Molokai History:

(from “The Separating Sickness: Ma’i Ho’oka’awale: Interviews with Exiled Leprosy Patients at Kalaupapa, Hawaii” by Ted Gugelyk and Milton Bloombaum, Ma’i Ho’oka’awale Foundation, Honolulu, HI, 1979)

(continued from yesterday)

Partly Disfigured
48 years of age
37 years in Kalaupapa


My Early Life

When we arrived at the Kalihi Receiving Station, we drove through the big gates into the open compound. We were greeted by many patients who were already confined. They crowded around the car, curious as to who the newcomer might be. I was introduced to the head nurse. I stepped out of the car, but my mother remained within. I noticed there were many children there, but none so young as I. At six years of age, my admission to Kalihi made me the youngest child confined at the Receiving Station. So the patients crowded around, young and old, curious who the newcomer was. That’s how it was. We drove through the gate and suddenly I found myself inside. The nurse instructed one of the children to escort me around the buildings, to give me the tour, so to speak. Then my mother and I had one last embrace. She grabbed me and hugged me. I still remember her tears. She didn’t want to let me go. The car door began to close, and they pulled us apart. They shut the door, and the car slowly moved away. I stood along the roadside as they drove her off. Then I was alone. And so it began, February 15, 1937.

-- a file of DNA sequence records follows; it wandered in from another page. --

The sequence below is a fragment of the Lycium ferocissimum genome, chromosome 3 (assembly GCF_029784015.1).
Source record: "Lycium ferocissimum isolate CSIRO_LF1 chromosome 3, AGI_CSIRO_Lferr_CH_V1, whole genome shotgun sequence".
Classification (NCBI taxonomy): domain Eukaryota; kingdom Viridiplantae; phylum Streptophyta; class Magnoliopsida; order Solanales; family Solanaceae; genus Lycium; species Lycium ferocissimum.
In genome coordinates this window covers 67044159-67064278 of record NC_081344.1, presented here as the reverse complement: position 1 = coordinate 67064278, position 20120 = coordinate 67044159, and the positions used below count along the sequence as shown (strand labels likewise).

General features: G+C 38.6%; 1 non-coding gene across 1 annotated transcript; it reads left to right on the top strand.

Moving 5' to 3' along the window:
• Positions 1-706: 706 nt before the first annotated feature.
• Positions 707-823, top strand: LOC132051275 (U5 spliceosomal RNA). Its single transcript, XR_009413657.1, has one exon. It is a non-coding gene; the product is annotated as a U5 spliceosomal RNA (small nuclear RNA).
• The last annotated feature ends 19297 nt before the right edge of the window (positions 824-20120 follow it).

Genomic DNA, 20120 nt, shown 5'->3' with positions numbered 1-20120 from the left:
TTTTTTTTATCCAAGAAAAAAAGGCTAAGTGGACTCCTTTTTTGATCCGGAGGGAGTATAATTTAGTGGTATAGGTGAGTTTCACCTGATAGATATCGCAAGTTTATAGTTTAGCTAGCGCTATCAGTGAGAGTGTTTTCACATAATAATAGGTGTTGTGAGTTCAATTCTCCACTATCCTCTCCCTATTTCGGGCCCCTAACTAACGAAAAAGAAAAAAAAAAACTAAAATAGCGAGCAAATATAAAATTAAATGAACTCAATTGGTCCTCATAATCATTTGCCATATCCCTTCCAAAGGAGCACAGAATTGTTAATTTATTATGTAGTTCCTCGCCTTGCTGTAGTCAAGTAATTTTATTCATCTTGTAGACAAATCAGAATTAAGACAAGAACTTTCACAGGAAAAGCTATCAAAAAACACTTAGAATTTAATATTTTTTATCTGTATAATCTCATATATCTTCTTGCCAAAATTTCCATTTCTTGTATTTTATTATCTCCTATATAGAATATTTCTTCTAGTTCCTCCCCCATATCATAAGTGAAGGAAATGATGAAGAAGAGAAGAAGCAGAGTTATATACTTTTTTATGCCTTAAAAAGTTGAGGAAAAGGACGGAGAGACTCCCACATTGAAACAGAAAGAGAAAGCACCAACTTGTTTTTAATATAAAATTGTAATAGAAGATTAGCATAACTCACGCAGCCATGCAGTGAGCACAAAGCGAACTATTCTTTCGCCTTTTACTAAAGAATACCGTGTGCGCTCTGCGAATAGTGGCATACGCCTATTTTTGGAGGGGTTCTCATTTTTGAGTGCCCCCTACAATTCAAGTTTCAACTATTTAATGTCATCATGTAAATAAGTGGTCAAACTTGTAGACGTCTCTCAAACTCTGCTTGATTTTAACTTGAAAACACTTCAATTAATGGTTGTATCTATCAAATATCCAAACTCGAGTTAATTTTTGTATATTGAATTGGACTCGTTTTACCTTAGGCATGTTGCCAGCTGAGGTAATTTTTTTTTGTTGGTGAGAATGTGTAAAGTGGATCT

Blessings, pono and much pule!

Fr. Brian,